The political crisis in Kosovo – the growing resistance to a deal with Serbia

The opposition in Kosovo is protesting against the deal signed in August this year with Serbia and against the border agreement with Montenegro. People took to the streets of Pristina on 28 November on the initiative of the three opposition parties: Vetëvendosje, the Initiative for Kosovo (Nisma) and the Alliance for the Future of Kosovo (AAK). The demonstration was peaceful. It was attended by around 5,000 people, although the opposition claims that there were at least 35,000 demonstrators. After the protests, the police made arrests at the headquarters of Vetëvendosje. 96 people, including one leader, Albin Kurti, were detained. The agreement signed with Serbia in August guarantees extensive rights to the union of the ten Serb communes (the Serb minority consists of 110,000 people, and the total population of the country is 2 million). These concern above all healthcare, education, spatial planning and economic development, and actions taken to this effect can be financed by the Serbian government. The union of the Serb communes (ZSO) will also have its own institutions (president, council and assembly).



  • The demonstration held on Albania’s Independence Day fits in with the number of actions taken by the opposition aimed at blocking the agreement, since it believes that it deprives the Kosovar government of control over the territories inhabited by the Serb minority and prevents the efficient governance of the state, as has been the case with Bosnia and Herzegovina. The opposition has blocked the parliament’s work (tear gas was sprayed during parliamentary sessions) and has organised demonstrations which have already deteriorated into clashes with the police. They are insisting on the agreement being examined by two judges of the Constitutional Court (chosen in consultation with the opposition) and the Venice Commission. A petition was submitted on 23 November signed by 205,000 people, thus demonstrating the extensive public support for the opposition’s demands.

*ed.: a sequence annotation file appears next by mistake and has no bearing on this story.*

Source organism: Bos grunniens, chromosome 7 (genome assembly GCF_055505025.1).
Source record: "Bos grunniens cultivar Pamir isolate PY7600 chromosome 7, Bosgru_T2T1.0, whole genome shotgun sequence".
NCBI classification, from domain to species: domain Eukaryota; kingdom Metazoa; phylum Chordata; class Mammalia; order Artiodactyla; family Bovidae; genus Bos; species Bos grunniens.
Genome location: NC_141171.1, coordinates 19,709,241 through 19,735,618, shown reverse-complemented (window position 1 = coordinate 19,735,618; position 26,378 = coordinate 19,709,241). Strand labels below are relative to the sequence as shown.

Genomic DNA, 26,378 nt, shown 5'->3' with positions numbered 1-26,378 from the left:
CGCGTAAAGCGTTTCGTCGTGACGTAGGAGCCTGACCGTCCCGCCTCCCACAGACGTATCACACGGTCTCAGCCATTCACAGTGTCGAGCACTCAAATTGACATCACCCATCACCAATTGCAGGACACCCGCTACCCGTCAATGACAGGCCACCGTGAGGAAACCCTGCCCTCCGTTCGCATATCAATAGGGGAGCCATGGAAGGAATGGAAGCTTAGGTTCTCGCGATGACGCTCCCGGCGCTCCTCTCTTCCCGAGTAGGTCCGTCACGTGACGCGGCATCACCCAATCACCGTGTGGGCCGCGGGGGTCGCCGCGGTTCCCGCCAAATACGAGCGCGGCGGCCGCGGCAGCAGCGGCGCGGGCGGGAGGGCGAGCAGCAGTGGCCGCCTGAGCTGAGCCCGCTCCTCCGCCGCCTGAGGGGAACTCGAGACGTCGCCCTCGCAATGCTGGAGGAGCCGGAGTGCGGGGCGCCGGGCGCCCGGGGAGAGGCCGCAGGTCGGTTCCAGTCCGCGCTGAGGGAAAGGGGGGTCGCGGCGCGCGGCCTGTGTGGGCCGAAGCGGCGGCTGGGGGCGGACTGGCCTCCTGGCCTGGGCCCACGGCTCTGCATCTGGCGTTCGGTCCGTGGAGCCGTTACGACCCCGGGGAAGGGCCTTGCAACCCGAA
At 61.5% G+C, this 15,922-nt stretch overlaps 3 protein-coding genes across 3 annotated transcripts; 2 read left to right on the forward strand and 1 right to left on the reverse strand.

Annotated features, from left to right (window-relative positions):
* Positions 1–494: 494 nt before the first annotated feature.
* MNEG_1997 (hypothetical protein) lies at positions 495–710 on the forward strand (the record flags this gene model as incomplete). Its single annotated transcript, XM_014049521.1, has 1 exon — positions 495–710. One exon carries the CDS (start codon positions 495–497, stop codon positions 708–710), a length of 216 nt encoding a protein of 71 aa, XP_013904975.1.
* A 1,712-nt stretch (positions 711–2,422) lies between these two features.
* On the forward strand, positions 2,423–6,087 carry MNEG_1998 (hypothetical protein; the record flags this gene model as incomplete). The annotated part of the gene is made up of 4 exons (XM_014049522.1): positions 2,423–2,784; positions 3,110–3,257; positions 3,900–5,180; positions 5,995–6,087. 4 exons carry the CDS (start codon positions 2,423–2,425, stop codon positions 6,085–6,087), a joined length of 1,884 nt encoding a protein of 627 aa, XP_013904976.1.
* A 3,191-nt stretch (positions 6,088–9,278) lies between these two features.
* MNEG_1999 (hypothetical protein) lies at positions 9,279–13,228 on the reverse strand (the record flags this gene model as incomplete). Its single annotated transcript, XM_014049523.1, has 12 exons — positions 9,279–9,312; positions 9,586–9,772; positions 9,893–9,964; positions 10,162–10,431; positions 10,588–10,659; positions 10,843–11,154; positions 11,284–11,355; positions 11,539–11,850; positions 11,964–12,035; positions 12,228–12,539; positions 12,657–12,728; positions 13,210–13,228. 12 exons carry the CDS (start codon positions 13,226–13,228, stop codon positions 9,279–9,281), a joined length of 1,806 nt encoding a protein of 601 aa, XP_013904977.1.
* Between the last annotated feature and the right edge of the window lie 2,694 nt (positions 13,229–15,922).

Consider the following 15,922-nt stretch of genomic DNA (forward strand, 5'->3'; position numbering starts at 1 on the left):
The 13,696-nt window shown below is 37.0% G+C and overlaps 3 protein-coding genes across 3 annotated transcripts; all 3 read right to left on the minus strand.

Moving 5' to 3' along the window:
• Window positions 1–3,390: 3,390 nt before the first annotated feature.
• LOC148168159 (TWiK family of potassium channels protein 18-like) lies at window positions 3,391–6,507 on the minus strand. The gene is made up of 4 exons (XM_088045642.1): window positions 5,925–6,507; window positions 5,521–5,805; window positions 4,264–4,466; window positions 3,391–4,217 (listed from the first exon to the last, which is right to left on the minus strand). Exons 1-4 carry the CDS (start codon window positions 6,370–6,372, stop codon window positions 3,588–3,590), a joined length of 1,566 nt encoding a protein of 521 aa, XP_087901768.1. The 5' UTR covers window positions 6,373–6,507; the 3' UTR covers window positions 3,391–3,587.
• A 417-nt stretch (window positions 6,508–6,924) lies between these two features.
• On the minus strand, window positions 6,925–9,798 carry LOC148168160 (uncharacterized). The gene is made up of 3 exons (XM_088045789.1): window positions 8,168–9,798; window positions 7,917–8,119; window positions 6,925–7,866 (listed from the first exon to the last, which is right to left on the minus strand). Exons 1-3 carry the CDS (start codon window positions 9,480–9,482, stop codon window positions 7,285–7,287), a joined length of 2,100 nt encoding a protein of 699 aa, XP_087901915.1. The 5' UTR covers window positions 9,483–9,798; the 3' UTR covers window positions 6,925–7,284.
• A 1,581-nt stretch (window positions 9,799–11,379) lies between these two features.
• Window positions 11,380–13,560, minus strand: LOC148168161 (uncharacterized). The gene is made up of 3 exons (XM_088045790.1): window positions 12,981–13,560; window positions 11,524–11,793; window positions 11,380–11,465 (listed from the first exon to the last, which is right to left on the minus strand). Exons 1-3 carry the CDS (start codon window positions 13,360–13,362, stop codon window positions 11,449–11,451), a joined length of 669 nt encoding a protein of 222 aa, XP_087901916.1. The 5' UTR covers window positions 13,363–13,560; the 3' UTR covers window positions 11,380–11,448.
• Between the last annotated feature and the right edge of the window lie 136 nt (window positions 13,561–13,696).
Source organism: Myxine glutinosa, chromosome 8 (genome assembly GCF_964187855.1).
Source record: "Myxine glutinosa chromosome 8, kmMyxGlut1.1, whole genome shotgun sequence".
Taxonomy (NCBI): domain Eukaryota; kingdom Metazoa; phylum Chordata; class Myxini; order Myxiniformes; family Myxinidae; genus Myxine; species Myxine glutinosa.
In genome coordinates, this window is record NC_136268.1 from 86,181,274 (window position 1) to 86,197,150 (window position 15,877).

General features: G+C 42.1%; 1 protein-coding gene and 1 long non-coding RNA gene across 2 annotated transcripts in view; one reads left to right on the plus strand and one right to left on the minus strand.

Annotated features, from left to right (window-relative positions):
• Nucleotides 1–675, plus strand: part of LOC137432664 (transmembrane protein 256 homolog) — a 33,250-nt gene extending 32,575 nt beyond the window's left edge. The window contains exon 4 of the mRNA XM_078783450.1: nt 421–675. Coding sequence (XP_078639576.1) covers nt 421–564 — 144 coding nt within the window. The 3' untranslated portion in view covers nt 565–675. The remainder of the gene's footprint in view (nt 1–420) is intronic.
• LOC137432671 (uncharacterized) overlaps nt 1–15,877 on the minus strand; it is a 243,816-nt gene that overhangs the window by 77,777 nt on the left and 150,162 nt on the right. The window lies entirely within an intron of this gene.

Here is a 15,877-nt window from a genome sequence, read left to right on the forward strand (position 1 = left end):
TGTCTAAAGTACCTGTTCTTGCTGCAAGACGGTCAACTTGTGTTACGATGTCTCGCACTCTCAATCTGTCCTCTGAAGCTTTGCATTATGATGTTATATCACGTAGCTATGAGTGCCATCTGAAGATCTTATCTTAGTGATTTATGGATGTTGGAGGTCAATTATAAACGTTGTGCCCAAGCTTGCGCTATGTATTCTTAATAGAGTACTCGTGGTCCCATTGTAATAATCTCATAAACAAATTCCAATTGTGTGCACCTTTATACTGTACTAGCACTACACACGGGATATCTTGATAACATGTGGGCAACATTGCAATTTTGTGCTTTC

• The implementation of the agreement was suspended until the Constitutional Court issues an opinion as to whether the agreement is in compliance with the constitution. However, this has not calmed the protests, since the opposition expects that the court, which backs the government, will issue a positive opinion. The fact that opposition MPs have been arrested and that parliamentary work has been resumed without the participation of the opposition may lead to a further radicalisation of the opposition. Divisions will also deepen in the country, since the marginalised Vetëvendosje is at present the party which has second largest public support in the country.
  • The normalisation of Serbian-Kosovar relations, of which the August agreement was an important stage, is one of the main successes of the EU’s policy in the Western Balkans. The European integration of both countries depends on the progress they make in this process. The growing public resistance to the agreement with Serbs, with unconditional support from the USA and several EU member states, may weaken Western influence in Kosovo. Even more so, given the fact that the EU has no other incentives for the implementation of further reforms in Kosovo than the lengthy visa liberalisation process. Furthermore, the EU’s policy is becoming more and more associated with merely supporting the government, which the public views as corrupt and ineffective.